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In this series, I take you on a four-conference tour, starting with a conference at Niagara-on-the-Lake in Canada.
The Canadian Positive Psychology Association (CPPA) Conference had me at its title: I got to Exhilarate! for two days with hundreds of positive Canadians.
The day begins. It’s time to make decisions. Recruiting staff, opening a factory, launching a new product, reaching a sales goal, dealing with the new chief, or integrating another team are among many topics that require focused attention and efficiency from executives to meet the economic results expected by the board and owners.
How do hope and optimism vary among executives facing these challenges?
I confess I have not always been a fan of saving the best for last. I certainly would have failed the famous marshmallow test. With time, I have come to recognize and value this conventional wisdom in practice. In sports, in business, or in our relationships, the winners are declared only at the end.
Is it possible that understanding the concepts of joy and well-being from other cultures can help us give a new shape to our own? According to Lomas, the study of emotional vocabulary of a culture may provide a window into how its people see the world: the things they value, their traditions, the way they build happiness or things they recognize as important.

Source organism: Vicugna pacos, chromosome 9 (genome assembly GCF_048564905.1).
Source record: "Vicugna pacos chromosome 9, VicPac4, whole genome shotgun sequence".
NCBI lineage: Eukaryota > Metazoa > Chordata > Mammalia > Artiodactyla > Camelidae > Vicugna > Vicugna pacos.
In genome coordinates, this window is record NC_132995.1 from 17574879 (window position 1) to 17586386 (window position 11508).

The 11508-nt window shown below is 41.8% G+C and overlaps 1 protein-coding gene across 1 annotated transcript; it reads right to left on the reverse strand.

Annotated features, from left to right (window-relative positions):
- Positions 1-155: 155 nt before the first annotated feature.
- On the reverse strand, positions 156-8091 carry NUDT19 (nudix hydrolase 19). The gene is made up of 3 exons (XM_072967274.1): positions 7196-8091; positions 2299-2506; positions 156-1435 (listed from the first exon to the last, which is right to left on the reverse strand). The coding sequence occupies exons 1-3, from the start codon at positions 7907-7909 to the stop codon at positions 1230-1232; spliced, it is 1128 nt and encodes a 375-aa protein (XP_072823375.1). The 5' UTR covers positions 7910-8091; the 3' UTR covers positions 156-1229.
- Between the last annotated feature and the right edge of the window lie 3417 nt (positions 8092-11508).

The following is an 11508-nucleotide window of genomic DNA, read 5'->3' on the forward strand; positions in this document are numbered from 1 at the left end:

We invite the readers of Positive Psychology News to add their memories as we honor the life of Shane Lopez, who contributed so much to our understanding of Hope and positive psychology in general.
What do we want in the near-term?
In the long term?
What are our goals in our work, recreational, relational, and personal lives?
What should you write in an email if you want a response within minutes?
Why is it a good strategy to get your negotiation counterpart to say “No”?
There is good news on the horizon for parents! The top-down trend characteristic of decades of parent education programs and educational institutions is showing signs of shifting. Experts are exploring the value of involving parents and children in co-creating curricula to meet their academic and household needs.
Barbara Fredrickson opened the first full day of the Canadian Positive Psychology Association conference with the question, “Why is it important to prioritize positivity?” Then she proceeded to answer her question, extending the messages she has conveyed in past conferences with some very pragmatic reflections on putting research findings into daily practice.
In the first of a series of articles about the keynote addresses at the June Canadian Positive Psychology Association conference, find out about Dr. Lea Waters, who decided to work on introducing positive psychology into an institution with a very broad reach: the family.